Summer 2014 Sleep Section Bulletin
Karla Smith, BSRT, RRT, RPSGT
St. Alexius Medical Center
Notes from the Chair
Karla Smith, BSRT, RRT, RPSGT
My name is Karla Smith and I have been appointed to serve as interim chair for the Sleep Section. In the short time we have until the next chair election, I would like bring this group together and discuss all things sleep!
I, for one, would love to hear how things are going in the sleep profession in your corner of the world. There is so much we can learn from one another and AARConnect is the perfect place to ask your questions and share your stories.
Also, this is YOUR section, and this is YOUR Bulletin, so I am reaching out to all of you to write articles for this Bulletin. We want to hear your stories, as well as any new processes you are working on. It is great when a colleague can read about your struggles or successes and learn from that story.
One more thing: I am very excited about the upcoming AARC Congress in Las Vegas, Dec. 9-12! Have you had a chance to look at the program? There are so many lectures regarding sleep, and this year there is a pre-course on Mon., Dec, 8 titled Sleep and Wellness 2014. I encourage you all to attend if you can. What a great place to connect with colleagues and friends — you know you will always leave with a boatload of great information to take back home.
So again, I am excited for this time as your chair and I encourage all of you to share your expertise with your fellow sleep RTs and keep this section going strong. Don’t forget to invite other sleep RTs to join as well. We would love to hear from them too!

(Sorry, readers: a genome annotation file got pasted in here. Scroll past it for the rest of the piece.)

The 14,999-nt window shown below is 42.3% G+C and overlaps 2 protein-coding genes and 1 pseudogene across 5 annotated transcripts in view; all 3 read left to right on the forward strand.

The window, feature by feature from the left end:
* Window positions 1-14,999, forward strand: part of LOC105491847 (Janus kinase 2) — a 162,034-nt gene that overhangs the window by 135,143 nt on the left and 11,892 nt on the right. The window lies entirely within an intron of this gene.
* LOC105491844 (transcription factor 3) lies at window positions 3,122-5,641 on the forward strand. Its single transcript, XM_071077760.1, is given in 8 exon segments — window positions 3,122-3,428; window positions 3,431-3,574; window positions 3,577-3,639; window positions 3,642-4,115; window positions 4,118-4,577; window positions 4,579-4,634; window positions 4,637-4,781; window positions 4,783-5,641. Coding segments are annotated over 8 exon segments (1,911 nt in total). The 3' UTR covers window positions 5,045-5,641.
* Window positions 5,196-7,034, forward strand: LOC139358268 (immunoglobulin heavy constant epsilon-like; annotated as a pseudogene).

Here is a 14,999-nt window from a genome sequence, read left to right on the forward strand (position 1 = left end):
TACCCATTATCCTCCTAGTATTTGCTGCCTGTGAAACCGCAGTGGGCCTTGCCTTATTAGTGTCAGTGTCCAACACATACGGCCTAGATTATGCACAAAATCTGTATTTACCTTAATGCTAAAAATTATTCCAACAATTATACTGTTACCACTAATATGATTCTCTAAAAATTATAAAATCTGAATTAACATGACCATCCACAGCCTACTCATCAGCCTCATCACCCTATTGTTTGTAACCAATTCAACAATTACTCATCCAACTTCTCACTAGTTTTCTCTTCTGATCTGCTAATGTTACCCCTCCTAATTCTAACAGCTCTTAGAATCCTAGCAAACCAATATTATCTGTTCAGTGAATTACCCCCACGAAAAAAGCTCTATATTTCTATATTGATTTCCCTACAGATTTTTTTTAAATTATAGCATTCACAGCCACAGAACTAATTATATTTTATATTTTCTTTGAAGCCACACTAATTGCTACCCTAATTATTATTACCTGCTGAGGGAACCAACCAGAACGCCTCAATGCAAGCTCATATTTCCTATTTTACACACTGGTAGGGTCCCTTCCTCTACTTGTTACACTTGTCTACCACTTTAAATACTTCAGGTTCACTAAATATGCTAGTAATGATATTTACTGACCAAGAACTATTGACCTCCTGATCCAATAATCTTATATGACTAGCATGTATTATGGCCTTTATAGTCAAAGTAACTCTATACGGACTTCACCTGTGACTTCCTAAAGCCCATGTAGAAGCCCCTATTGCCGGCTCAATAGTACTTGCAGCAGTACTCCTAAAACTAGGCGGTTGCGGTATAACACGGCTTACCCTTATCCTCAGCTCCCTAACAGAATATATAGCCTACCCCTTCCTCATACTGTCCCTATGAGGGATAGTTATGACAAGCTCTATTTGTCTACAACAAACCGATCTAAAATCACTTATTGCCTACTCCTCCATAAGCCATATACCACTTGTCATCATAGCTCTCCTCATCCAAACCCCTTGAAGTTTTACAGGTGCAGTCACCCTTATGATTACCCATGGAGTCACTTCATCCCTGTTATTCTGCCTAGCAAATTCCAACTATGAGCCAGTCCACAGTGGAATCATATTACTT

If you have any questions or concerns, please do not hesitate to email me. I’ll be happy to address your issues.
Sleep Duration: A Marker for Overall Health
Laura McFarland, RRT, RPSGT
Cambridge Medical Center, Cambridge, MN
Several longitudinal studies have revealed that abnormal sleep duration (<5 hours or >9 hours) is correlated with adverse effects on our health. It is now commonly accepted in the literature that sleeping less or more than normal is associated with conditions such as hypertension, obesity, diabetes, and cardiovascular disease.
Trends for the past 20-30 years reveal an increase in these medical conditions, while sleep duration has decreased by approximately two hours, going from 8.5 to 6.5 hours since 1960. According to the Centers for Disease Control and Prevention (CDC), an estimated 50-70 million U.S. adults have sleep or wakefulness disorders. The CDC goes further, stating that insufficient sleep is a public health epidemic. But one question remains: is insufficient or excessive sleep duration simply related to other medical conditions known to increase the risk of mortality, or does sleep play an independent role in our health?